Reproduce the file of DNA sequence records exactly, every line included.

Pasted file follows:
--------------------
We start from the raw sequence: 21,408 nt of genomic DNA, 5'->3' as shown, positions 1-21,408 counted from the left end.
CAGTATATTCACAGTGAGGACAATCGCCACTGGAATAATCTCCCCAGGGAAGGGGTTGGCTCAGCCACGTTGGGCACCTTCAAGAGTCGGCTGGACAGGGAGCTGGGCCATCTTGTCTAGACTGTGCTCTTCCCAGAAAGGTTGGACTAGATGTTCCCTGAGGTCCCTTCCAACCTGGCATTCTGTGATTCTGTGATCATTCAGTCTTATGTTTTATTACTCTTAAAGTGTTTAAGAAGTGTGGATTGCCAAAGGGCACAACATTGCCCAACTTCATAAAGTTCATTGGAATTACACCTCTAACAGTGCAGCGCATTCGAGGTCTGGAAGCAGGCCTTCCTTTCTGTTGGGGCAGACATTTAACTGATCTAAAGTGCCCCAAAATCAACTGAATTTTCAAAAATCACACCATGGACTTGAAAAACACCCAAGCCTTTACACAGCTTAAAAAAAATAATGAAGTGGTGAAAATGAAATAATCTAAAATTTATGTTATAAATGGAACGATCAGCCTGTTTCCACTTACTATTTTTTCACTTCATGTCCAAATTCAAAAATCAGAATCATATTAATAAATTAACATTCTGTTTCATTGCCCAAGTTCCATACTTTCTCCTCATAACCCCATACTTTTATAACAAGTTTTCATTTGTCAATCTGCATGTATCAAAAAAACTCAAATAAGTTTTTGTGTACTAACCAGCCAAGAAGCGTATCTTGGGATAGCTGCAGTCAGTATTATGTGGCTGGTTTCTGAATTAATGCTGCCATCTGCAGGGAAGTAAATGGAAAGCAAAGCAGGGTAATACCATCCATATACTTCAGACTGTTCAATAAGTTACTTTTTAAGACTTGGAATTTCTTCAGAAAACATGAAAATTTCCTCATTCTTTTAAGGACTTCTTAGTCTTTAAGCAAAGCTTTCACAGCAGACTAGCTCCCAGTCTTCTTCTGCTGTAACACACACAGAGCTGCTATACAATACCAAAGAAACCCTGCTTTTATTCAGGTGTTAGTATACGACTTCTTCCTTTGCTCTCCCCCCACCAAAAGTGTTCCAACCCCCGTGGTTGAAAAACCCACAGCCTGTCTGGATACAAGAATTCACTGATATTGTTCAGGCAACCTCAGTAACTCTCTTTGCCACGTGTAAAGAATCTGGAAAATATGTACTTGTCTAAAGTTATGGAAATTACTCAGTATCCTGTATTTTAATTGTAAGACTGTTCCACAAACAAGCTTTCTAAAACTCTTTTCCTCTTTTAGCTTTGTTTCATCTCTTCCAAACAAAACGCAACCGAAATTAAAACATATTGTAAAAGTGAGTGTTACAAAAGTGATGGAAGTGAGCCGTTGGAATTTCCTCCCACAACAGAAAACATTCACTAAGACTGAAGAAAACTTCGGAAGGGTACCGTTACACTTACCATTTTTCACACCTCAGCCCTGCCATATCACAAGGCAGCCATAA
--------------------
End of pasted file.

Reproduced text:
We start from the raw sequence: 21,408 nt of genomic DNA, 5'->3' as shown, positions 1-21,408 counted from the left end.
CAGTATATTCACAGTGAGGACAATCGCCACTGGAATAATCTCCCCAGGGAAGGGGTTGGCTCAGCCACGTTGGGCACCTTCAAGAGTCGGCTGGACAGGGAGCTGGGCCATCTTGTCTAGACTGTGCTCTTCCCAGAAAGGTTGGACTAGATGTTCCCTGAGGTCCCTTCCAACCTGGCATTCTGTGATTCTGTGATCATTCAGTCTTATGTTTTATTACTCTTAAAGTGTTTAAGAAGTGTGGATTGCCAAAGGGCACAACATTGCCCAACTTCATAAAGTTCATTGGAATTACACCTCTAACAGTGCAGCGCATTCGAGGTCTGGAAGCAGGCCTTCCTTTCTGTTGGGGCAGACATTTAACTGATCTAAAGTGCCCCAAAATCAACTGAATTTTCAAAAATCACACCATGGACTTGAAAAACACCCAAGCCTTTACACAGCTTAAAAAAAATAATGAAGTGGTGAAAATGAAATAATCTAAAATTTATGTTATAAATGGAACGATCAGCCTGTTTCCACTTACTATTTTTTCACTTCATGTCCAAATTCAAAAATCAGAATCATATTAATAAATTAACATTCTGTTTCATTGCCCAAGTTCCATACTTTCTCCTCATAACCCCATACTTTTATAACAAGTTTTCATTTGTCAATCTGCATGTATCAAAAAAACTCAAATAAGTTTTTGTGTACTAACCAGCCAAGAAGCGTATCTTGGGATAGCTGCAGTCAGTATTATGTGGCTGGTTTCTGAATTAATGCTGCCATCTGCAGGGAAGTAAATGGAAAGCAAAGCAGGGTAATACCATCCATATACTTCAGACTGTTCAATAAGTTACTTTTTAAGACTTGGAATTTCTTCAGAAAACATGAAAATTTCCTCATTCTTTTAAGGACTTCTTAGTCTTTAAGCAAAGCTTTCACAGCAGACTAGCTCCCAGTCTTCTTCTGCTGTAACACACACAGAGCTGCTATACAATACCAAAGAAACCCTGCTTTTATTCAGGTGTTAGTATACGACTTCTTCCTTTGCTCTCCCCCCACCAAAAGTGTTCCAACCCCCGTGGTTGAAAAACCCACAGCCTGTCTGGATACAAGAATTCACTGATATTGTTCAGGCAACCTCAGTAACTCTCTTTGCCACGTGTAAAGAATCTGGAAAATATGTACTTGTCTAAAGTTATGGAAATTACTCAGTATCCTGTATTTTAATTGTAAGACTGTTCCACAAACAAGCTTTCTAAAACTCTTTTCCTCTTTTAGCTTTGTTTCATCTCTTCCAAACAAAACGCAACCGAAATTAAAACATATTGTAAAAGTGAGTGTTACAAAAGTGATGGAAGTGAGCCGTTGGAATTTCCTCCCACAACAGAAAACATTCACTAAGACTGAAGAAAACTTCGGAAGGGTACCGTTACACTTACCATTTTTCACACCTCAGCCCTGCCATATCACAAGGCAGCCATAA